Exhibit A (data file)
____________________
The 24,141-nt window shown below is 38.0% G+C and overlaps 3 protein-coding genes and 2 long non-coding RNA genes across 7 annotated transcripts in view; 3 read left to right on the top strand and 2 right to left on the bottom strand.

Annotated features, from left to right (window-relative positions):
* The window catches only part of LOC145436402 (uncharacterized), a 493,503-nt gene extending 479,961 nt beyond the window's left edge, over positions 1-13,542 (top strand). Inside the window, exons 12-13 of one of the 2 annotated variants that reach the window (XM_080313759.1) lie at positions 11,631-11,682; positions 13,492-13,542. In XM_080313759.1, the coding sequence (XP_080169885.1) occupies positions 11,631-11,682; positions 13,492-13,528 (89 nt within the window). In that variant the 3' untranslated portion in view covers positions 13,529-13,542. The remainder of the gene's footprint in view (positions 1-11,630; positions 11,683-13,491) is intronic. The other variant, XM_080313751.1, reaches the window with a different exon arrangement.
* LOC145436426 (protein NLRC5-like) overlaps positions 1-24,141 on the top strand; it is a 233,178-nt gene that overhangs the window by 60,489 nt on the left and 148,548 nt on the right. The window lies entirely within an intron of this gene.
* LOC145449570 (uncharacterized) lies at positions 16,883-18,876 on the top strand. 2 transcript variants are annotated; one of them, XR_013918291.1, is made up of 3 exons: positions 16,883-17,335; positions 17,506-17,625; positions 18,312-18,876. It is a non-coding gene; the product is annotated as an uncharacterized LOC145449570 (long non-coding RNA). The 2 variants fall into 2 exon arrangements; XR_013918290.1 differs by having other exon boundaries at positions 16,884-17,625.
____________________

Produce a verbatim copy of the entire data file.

The 24,141-nt window shown below is 38.0% G+C and overlaps 3 protein-coding genes and 2 long non-coding RNA genes across 7 annotated transcripts in view; 3 read left to right on the top strand and 2 right to left on the bottom strand.

Annotated features, from left to right (window-relative positions):
* The window catches only part of LOC145436402 (uncharacterized), a 493,503-nt gene extending 479,961 nt beyond the window's left edge, over positions 1-13,542 (top strand). Inside the window, exons 12-13 of one of the 2 annotated variants that reach the window (XM_080313759.1) lie at positions 11,631-11,682; positions 13,492-13,542. In XM_080313759.1, the coding sequence (XP_080169885.1) occupies positions 11,631-11,682; positions 13,492-13,528 (89 nt within the window). In that variant the 3' untranslated portion in view covers positions 13,529-13,542. The remainder of the gene's footprint in view (positions 1-11,630; positions 11,683-13,491) is intronic. The other variant, XM_080313751.1, reaches the window with a different exon arrangement.
* LOC145436426 (protein NLRC5-like) overlaps positions 1-24,141 on the top strand; it is a 233,178-nt gene that overhangs the window by 60,489 nt on the left and 148,548 nt on the right. The window lies entirely within an intron of this gene.
* LOC145449570 (uncharacterized) lies at positions 16,883-18,876 on the top strand. 2 transcript variants are annotated; one of them, XR_013918291.1, is made up of 3 exons: positions 16,883-17,335; positions 17,506-17,625; positions 18,312-18,876. It is a non-coding gene; the product is annotated as an uncharacterized LOC145449570 (long non-coding RNA). The 2 variants fall into 2 exon arrangements; XR_013918290.1 differs by having other exon boundaries at positions 16,884-17,625.